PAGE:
Day # 7 – 30 Days, 30 Readings: Theodore Roethke’s “The Kitty-Cat Bird” for National Poetry Month

A Carolina Wren (Thryothorus ludovicianus) on ...
A Carolina Wren (Thryothorus ludovicianus) on a fence, taken in Urbana, Illinois (Photo credit: Wikipedia)

Day 7 was a lot of fun to record. We enjoyed a good lunch of burgers and dogs and headed up the street for some inspiration and fresh air. Other than the possible reading of “The Kitty-Cat Bird” (Micah’s request), we were really not sure what to expect. Spontaneity was Virginia’s word for the day.


The sidewalk chalk was an idea I got from the lovely Christine at “Life is an Exquisite Journey.”

The quote in chalk was from the final lines of Dr. Suess’s book Oh, the Places You’ll Go!

“Today is your day!
Your mountain is waiting,
So…get on your way!”

Micah filmed the reading; I stumbled through filming the rest. Josiah and Jonathan made a valiant attempt at Axis of Awesome‘s “Four Chord Song.” I’m not sure what all Jon was strumming, but I know some of it he just made up spur of the moment. Like I said, it was that kind of day. Giving you any ideas yet for an outing during poetry month? We are thinking a whole group of us at the Marina writing on the sidewalks there could be fun!

The Kitty-Cat Bird

The Kitty-Cat Bird, he sat on a Fence.
Said the Wren, your Song isn’t worth 10 cents.
You’re a Fake, you’re a Fraud, you’re a Hor-rid Pretense!
–Said the Wren to the Kitty-Cat Bird.

You’ve too many Tunes, and none of them Good:
I wish you would act like a bird really should,
Or stay by yourself down deep in the wood,
–Said the Wren to the Kitty-Kat Bird.

You Mew like a Cat, you grate like a Jay:
You squeak like a Mouse that’s lost in the Hay,
I wouldn’t be You for even a day,
–Said the Wren to the Kitty-Cat Bird.

The Kitty-Cat Bird, he moped and he cried.
Then a real cat came with a Mouth so Wide,
That the Kitty-Cat Bird just hopped inside;
–Did the Kitty –the Kitty-Cat Bird.

You’d better not laugh; and don’t say “Pooh!”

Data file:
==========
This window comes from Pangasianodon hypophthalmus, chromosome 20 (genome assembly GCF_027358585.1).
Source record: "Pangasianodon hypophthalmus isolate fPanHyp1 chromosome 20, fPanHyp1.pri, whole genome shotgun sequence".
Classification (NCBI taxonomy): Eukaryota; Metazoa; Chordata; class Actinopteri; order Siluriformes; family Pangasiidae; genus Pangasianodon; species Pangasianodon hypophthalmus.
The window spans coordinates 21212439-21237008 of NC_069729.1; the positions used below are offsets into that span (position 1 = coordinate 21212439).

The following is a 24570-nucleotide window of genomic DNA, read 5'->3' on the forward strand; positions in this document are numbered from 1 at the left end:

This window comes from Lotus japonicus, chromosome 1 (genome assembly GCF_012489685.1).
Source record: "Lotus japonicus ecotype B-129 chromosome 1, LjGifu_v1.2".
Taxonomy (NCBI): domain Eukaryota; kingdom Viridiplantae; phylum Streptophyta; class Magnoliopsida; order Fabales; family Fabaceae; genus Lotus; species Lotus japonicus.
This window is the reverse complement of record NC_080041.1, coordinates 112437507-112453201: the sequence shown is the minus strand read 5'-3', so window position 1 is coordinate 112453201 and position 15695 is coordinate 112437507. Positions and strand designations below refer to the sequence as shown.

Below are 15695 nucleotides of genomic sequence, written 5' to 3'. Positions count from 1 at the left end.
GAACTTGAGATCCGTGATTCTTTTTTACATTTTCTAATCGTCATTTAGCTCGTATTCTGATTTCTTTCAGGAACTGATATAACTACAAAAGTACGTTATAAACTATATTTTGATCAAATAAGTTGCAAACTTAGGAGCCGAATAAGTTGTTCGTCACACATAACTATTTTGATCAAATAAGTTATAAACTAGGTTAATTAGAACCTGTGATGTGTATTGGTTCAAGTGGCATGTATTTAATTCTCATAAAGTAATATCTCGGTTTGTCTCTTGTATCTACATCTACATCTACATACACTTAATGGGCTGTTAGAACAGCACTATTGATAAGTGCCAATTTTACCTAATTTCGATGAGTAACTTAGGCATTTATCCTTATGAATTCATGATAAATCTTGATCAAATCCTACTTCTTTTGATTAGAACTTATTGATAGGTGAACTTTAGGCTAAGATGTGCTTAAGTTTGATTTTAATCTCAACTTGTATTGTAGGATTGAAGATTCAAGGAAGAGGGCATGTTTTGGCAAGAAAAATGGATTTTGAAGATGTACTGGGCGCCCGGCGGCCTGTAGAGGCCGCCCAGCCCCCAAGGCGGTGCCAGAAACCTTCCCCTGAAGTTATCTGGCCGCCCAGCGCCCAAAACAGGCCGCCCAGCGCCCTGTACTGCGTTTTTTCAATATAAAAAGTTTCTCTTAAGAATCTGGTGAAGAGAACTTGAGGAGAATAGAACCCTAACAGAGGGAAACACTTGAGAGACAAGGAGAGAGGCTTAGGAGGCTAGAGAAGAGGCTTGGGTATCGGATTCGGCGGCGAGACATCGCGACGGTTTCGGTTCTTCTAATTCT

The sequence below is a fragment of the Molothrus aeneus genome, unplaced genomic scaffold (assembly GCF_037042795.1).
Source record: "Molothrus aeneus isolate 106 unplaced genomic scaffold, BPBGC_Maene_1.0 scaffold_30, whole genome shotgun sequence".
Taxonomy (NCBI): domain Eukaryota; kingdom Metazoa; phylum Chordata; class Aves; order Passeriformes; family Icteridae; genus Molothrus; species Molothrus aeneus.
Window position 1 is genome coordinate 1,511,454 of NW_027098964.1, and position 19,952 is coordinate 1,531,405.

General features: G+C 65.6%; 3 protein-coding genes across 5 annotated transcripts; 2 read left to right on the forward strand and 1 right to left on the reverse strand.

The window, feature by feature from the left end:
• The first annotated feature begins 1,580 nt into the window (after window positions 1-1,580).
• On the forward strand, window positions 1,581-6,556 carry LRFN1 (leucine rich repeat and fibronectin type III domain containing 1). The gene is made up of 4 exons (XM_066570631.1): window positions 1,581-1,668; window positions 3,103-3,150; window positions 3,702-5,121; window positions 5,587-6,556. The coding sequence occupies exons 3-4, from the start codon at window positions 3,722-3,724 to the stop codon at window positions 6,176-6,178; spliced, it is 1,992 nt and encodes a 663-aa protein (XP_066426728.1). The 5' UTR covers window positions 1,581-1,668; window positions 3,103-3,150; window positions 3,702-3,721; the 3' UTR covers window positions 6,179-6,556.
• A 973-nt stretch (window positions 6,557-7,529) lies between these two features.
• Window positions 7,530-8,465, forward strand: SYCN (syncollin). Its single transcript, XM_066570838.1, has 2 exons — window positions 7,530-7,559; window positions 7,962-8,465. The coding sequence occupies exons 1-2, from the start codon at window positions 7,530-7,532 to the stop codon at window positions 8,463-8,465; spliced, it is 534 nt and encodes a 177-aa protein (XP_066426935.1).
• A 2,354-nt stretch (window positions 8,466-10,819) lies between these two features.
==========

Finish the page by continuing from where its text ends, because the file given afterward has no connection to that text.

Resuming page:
Until you have thought this Sad Tale through;
Be sure that whatever you are is you
–Or you’ll end like the Kitty-Cat Bird.

Theodore Roethke

8 Comments Add yours

  1. David,
    I’ve thought about doing the sidewalk chalk thing with a poem and the kids. We’ve done stuff like that in the past and I saw it listed somewhere else as a challenge for this month… Fun times!




  2. sonofwalt says:

    It’s really a lot of fun, especially when you just have enough good things in the mix. Plan a little bit, but have lots of room for whatever just miraculously happens. 🙂


  3. sonofwalt says:

    I just realized that I messed up on the annotations and just got them edited a day after the fact. Yikes. I needs me some sleep…


  4. John says:

    Looks like a fun time!

    I like your reading on this one — it’s much more lively and animated, as if you’re responding to the words, rather than just reciting them… if that makes sense, and doesn’t sound too critical 🙂


    1. sonofwalt says:

      Well, I have been known to be too animated, or too emotional. so often I try to tone it down. It’s sometimes a difficult balance to have just the right emotion for delivery so that the poem doesn’t come off sounding sappy or overdone. I try to let the poem speak for itself, but bring just the right tone to each, depending on the poem. I think my one for the 9th is a good example of that. This one just called for a children’s story telling tone.


  5. Bobby says:

    can you explain the poem to me?


    1. Well, I could give it a try. There is a simple explanation, and then there is one that’s maybe a step deeper. But maybe you could teach me a little as well. Maybe you find something in there that I didn’t see. Why don’t you tell me what you got out of the poem and we can go from there?


  6. Reblogged this on David J. Bauman and commented:

    So while Micah is ahead of me and ready to share with you his next recording for National Poetry Month, I am running behind. But, hey! I finally got my taxes done, so there’s something.

    So as we arise from this weekend into the full light of National Library Week, here’s a flashback from six years ago when my boys, their mother, and I hung out in the park from the library where I used to work. We wrote poems with sidewalk chalk, sang songs, and of course recorded some poetry. Check it out!


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